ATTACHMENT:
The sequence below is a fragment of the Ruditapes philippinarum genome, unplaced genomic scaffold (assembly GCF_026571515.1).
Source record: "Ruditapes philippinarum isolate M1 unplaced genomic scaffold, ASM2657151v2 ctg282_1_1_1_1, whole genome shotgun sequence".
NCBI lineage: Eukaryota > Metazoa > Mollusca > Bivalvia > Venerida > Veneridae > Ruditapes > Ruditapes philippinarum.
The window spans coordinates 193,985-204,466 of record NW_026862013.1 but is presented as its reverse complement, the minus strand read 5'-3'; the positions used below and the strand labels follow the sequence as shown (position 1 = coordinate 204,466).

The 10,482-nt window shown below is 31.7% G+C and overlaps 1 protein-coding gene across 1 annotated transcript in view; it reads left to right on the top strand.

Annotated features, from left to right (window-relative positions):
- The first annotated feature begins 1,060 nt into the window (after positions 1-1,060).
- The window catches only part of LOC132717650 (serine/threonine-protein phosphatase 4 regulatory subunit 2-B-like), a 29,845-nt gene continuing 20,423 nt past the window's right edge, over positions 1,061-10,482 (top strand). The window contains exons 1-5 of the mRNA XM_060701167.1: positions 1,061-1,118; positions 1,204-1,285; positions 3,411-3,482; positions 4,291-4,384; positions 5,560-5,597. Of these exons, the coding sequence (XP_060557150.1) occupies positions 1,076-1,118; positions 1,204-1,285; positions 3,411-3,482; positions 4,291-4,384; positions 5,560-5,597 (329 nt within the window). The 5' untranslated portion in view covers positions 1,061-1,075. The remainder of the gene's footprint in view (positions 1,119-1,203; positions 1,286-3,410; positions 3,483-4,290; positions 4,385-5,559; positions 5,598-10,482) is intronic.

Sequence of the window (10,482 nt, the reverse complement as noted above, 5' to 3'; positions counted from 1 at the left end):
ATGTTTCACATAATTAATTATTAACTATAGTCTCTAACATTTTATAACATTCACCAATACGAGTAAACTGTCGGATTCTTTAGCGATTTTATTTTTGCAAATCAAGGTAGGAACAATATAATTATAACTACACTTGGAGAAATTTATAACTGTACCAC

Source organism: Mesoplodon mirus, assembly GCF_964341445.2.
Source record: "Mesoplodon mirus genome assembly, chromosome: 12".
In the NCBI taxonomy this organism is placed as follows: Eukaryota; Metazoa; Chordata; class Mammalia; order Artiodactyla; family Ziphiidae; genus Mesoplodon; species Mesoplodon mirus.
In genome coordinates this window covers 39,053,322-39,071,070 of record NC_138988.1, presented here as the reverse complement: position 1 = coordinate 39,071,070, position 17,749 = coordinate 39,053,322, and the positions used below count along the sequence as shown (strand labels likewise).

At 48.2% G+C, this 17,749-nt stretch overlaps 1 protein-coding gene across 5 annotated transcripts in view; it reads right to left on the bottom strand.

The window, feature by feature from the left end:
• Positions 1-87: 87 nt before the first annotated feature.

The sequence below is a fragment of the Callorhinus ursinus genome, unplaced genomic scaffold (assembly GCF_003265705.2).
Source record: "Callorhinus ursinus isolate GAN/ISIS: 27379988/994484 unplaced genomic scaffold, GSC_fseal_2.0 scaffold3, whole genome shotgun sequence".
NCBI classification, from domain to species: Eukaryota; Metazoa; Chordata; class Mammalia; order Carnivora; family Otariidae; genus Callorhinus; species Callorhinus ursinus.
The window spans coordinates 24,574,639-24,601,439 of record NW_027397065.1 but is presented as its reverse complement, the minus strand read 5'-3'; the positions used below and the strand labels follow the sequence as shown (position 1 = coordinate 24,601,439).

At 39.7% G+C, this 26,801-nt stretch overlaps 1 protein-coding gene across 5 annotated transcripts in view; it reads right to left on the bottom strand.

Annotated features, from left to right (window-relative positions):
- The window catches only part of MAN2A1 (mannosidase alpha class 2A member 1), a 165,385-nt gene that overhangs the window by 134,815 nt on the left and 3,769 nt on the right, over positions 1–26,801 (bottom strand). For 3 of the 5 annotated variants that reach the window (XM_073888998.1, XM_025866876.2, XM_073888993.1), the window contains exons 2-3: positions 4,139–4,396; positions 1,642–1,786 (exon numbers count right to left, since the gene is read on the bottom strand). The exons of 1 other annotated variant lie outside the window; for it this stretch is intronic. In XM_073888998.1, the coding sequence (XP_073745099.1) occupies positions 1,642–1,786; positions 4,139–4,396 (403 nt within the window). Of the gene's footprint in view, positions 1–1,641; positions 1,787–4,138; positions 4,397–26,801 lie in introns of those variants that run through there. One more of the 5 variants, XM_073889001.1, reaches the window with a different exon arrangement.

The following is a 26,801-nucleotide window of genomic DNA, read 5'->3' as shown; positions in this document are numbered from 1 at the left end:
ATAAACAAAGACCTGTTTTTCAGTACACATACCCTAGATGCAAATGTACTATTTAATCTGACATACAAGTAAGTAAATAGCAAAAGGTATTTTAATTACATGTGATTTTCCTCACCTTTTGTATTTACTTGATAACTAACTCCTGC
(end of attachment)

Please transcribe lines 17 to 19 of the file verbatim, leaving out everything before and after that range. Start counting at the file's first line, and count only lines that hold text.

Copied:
• Positions 1-87: 87 nt before the first annotated feature.

The sequence below is a fragment of the Callorhinus ursinus genome, unplaced genomic scaffold (assembly GCF_003265705.2).
Source record: "Callorhinus ursinus isolate GAN/ISIS: 27379988/994484 unplaced genomic scaffold, GSC_fseal_2.0 scaffold3, whole genome shotgun sequence".